While the marchers themselves largely comprised yeshiva students and Golan settlers, opinion polls consistently show that most Israelis are still uncomfortable with the idea of giving back the entire Golan, even in the context of international supervision or other security arrangements.

Yet those on all sides of the Middle East conflict are keenly aware that a moment of decision is at hand.

That point was driven home when Syria said last weekend that it is ready to resume the peace talks because they are “more important” than the crisis over the Palestinian deportees.

Christopher reportedly delivered a message to Rabin from Syrian President Hafez Assad, which said Damascus is ready to offer peace on Israel’s terms, including full normalization and complete diplomatic relations. But it wants in return that Israeli renounce its sovereignty over all of the Golan Heights.

SNOW FROM THE GOLAN

Such an offer puts Israel in a difficult position. On the one hand, it holds out the prospect of “real peace” with one of Israel’s most implacable foes.

On the other hand, even Labor and Social Affairs Minister Ora Namir, a member of the Labor Party’s dovish wing, declared Tuesday that the government is determined not to cede all of the Golan.

Earlier in the day, members of Moshav Neveh Ativ in the northern Golan transported 15 tons of snow from Mount Hermon to the park across from the Prime Minister’s Office and built an igloo.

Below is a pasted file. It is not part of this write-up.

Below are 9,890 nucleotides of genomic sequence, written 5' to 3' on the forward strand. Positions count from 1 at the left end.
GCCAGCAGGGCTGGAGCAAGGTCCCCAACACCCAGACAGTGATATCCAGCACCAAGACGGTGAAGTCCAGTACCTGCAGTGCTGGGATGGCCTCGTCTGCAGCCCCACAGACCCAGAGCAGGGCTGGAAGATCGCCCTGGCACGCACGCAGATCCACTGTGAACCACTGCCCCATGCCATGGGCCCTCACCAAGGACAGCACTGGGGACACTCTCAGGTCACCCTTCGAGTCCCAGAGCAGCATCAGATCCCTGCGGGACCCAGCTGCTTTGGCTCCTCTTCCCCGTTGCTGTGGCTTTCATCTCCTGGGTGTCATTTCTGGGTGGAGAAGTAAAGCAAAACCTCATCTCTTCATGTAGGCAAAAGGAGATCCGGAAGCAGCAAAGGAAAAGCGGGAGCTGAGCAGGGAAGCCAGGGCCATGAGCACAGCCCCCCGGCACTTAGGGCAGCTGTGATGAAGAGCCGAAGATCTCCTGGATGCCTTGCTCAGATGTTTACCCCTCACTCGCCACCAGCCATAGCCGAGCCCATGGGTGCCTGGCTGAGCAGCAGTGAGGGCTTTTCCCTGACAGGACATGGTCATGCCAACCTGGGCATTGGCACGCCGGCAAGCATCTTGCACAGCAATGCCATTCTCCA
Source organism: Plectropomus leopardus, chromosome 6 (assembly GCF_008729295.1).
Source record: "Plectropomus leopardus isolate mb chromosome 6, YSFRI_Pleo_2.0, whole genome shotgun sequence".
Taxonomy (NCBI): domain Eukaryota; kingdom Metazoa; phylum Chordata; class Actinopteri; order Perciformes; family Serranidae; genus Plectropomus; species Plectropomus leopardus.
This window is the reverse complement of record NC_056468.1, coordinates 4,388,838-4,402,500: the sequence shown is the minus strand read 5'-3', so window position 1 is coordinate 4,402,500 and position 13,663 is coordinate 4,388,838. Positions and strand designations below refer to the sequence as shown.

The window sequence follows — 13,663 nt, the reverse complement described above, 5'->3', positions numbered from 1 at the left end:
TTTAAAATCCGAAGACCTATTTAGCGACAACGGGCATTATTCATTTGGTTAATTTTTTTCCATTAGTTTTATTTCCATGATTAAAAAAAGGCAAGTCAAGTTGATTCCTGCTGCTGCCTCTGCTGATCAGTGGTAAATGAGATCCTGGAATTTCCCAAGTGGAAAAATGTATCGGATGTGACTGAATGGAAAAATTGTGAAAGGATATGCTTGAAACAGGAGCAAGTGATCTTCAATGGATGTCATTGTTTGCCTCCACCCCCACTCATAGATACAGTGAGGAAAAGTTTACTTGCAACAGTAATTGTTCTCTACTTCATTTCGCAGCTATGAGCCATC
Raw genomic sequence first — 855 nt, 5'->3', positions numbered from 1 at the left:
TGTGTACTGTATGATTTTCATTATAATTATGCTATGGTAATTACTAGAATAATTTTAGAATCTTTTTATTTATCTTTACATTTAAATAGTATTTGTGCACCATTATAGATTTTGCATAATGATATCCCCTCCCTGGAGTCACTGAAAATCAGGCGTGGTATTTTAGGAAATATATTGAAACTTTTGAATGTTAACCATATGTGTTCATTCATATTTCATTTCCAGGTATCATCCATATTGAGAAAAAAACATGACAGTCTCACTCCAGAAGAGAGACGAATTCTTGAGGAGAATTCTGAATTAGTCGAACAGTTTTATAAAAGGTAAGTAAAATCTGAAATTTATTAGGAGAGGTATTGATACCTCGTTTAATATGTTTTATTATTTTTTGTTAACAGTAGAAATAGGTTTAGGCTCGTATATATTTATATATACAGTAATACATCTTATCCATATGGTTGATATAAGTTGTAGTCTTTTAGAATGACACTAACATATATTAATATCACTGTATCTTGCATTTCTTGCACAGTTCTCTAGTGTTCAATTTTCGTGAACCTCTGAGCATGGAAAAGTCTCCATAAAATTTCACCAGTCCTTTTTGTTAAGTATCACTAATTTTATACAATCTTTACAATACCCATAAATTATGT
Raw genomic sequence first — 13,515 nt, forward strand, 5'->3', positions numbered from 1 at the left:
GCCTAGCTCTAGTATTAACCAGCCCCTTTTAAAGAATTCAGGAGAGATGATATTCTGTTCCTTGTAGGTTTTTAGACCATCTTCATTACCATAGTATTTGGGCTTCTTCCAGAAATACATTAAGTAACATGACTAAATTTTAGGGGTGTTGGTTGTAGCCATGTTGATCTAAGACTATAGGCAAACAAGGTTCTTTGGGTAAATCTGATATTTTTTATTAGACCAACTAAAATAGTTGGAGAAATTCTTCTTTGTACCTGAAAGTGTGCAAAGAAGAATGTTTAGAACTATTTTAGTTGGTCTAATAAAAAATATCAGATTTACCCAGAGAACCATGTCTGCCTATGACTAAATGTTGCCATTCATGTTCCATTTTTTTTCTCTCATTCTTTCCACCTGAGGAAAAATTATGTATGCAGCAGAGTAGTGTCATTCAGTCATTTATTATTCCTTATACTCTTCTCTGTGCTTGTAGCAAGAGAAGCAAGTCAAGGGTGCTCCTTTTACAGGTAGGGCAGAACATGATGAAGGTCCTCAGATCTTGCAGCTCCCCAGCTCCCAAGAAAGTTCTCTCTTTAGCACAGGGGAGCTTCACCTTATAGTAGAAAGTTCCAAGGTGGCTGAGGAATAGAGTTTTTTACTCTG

“The igloo represents our feelings regarding our home in the Golan,” explained Jeanine Nave, a moshav resident. “You see how cold this snow is? We would like to freeze any peace negotiations that call for a return of the Golan to Syria.”

A block away, another group of protesters had erected a huge placard of a smiling Yasir Arafat holding an American flag in one hand and a sign with the words “Welcome Warren” in the other. A collection of skulls and knives hung from his waist.

The demonstrators, all members of the group Victims of Arab Terror, set up a tent several weeks ago to protest the planned return of the Palestinian deportees.

Pointing to the likeness of Arafat, spokesman Meir Indor said: “We brought this today to protest Warren Christopher’s attempts to pressure our government to return more of the deportees.”

In the morning, the families of the Palestinian deportees also sought the secretary of state’s attention by staging a rally.

Carrying placards and chanting “Bring back our sons,” the families walked to the Prime Minister’s Office. Along the way, a scuffle broke out between the Palestinian protesters and members of the Golan moshav, but there were no serious injuries.

While Palestinians in the territories are insisting on an unconditional return of the deportees, the deportees themselves said this week they would be willing to accept a phased return, if Israel promises to end its policy of deportations.

That could only have come as relief to the Palestinian leadership, which is anxious not to miss out on the peace talks.

The Palestinian leaders are concerned they may be left behind if Rabin and Assad start to talk and make the bold decisions required to proceed toward peace.